Thursday, 25 October 2012

Electrical Earth Fault

Friday, 17 August 2012

Be grateful for goodwill

SINGAPORE: Transport operator SBS Transit has apologised for the longer-than-expected delay in the North East Line (NEL) train service on Friday.

The delay was caused by a power supply fault in the morning and a subsequent signalling fault in the afternoon.

In the morning, SBS Transit informed commuters that train services on NEL had been delayed by an average of 20 minutes in both directions.

But many commuters complained the wait was about double that time.

One commuter told Channel NewsAsia: "The announcement kept going on that (train service) is delayed for 10 to 15 minutes where (in fact) from Hougang to Chinatown, it has already been delayed for 40 minutes to almost an hour."

The commuter added: "(SBS Transit's) announcement should at least be factual and give people a choice. If the delay is much longer, people will have the choice of not cooping inside the train and they have the choice whether to use other means of transport."

Commuters shared their experiences online, with many asking why the information fed to them was not accurate.

Some were frustrated that they were in the trains for almost an hour, and pointed out that the trains stayed at every station for 10 minutes.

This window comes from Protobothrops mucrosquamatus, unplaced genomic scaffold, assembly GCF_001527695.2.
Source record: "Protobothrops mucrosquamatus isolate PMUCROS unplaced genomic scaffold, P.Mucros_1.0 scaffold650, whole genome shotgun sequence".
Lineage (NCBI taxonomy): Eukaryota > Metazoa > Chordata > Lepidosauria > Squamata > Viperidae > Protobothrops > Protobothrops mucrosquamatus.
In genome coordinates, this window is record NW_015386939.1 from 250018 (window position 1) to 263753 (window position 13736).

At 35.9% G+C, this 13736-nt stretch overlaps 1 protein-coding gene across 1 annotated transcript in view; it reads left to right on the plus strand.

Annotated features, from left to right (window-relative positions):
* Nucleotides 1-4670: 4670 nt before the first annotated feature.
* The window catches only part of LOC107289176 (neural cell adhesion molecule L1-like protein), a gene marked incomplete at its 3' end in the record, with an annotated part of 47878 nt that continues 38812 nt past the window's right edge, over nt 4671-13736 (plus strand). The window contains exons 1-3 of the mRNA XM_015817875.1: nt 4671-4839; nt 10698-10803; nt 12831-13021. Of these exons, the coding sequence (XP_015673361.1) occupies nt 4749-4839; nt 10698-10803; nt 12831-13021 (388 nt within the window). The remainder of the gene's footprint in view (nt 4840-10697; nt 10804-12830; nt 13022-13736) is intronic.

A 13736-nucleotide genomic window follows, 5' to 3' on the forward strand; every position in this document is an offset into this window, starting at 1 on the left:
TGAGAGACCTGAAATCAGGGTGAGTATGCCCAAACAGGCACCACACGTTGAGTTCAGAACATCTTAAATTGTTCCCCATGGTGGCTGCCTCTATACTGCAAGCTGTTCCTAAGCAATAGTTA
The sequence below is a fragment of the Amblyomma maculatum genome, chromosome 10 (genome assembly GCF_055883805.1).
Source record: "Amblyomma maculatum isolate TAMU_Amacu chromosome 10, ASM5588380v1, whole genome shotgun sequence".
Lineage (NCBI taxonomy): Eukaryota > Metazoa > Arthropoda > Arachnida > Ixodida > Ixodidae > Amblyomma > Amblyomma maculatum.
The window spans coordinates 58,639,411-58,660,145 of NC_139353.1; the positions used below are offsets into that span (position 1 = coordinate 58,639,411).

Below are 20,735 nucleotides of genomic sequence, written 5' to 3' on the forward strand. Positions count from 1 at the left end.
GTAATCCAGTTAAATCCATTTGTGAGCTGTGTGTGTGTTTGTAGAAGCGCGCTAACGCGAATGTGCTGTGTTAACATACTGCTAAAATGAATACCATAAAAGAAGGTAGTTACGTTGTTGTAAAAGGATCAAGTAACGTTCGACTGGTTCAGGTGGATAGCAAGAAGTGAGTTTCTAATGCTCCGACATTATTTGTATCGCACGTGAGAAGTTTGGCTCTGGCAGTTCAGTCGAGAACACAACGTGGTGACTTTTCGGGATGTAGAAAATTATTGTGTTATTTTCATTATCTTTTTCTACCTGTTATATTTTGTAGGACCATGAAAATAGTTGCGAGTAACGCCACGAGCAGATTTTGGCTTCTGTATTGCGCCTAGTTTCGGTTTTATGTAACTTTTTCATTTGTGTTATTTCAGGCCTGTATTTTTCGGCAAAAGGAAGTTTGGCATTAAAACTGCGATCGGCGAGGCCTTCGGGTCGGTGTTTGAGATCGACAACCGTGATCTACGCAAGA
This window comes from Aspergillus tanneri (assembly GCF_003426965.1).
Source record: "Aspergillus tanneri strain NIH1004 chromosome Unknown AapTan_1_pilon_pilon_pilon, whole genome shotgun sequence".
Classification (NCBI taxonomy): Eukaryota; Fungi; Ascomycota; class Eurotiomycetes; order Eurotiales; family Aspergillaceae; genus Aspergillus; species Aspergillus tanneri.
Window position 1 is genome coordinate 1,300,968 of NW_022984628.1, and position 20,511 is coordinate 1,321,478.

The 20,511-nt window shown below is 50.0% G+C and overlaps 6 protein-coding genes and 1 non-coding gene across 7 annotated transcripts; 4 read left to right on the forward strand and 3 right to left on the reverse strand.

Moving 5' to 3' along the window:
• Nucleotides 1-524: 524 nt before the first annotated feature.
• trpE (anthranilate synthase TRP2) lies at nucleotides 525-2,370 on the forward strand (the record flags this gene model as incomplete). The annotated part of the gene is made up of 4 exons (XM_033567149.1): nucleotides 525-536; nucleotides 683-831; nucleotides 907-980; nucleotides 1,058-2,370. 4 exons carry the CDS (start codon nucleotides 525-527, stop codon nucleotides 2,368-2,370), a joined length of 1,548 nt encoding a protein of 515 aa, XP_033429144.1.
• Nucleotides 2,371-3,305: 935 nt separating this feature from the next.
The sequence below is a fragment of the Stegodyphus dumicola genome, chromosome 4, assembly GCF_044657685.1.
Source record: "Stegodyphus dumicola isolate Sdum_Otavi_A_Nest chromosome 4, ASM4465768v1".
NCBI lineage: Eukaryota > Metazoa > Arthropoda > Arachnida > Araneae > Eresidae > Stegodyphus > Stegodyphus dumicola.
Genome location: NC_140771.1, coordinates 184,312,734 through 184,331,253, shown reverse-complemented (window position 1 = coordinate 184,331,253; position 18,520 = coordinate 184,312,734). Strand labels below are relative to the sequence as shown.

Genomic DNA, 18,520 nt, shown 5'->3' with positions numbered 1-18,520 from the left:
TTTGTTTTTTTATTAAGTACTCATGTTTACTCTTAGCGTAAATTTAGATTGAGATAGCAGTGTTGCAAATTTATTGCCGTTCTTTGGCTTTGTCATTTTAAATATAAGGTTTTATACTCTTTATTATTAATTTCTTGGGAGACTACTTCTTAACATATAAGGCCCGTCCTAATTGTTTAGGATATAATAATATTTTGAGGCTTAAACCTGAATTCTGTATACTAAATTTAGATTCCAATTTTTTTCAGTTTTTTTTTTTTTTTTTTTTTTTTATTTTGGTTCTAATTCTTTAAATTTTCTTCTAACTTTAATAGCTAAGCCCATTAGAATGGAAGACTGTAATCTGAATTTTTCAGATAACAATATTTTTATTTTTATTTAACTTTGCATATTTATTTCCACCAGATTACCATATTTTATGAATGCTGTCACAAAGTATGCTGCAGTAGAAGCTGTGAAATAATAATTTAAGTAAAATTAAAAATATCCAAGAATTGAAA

One passenger told Channel NewsAsia that he was late for work and ended up leaving his job earlier than planned.

The passenger said: "I come in late at around 9.20am and was late for around 20 minutes. I told (my employer) he should not deduct from my pay. But he said I was working at an hourly-rate and we started arguing. Because of the (train delay), I lost my job!"

SBS Transit acknowledged that there was "definitely a delay of more than 15 minutes" at certain points along the day.

This was because it had to shut down a section of the tunnel. This meant the trains could only turn along at one point in the tunnel instead of two normally.

SBS Transit's vice president of corporate communications, Tammy Tan, said: "I think we could have communicated better definitely and we will learn from that. The 15 minutes was an average delay expected but we could have given a better gauge and we will certainly do it better next time round. We do apologise for that."

SBS Transit said it discovered a traction power fault at about 6am on Friday but it decided not to shut down the entire line as it would have been "very disruptive."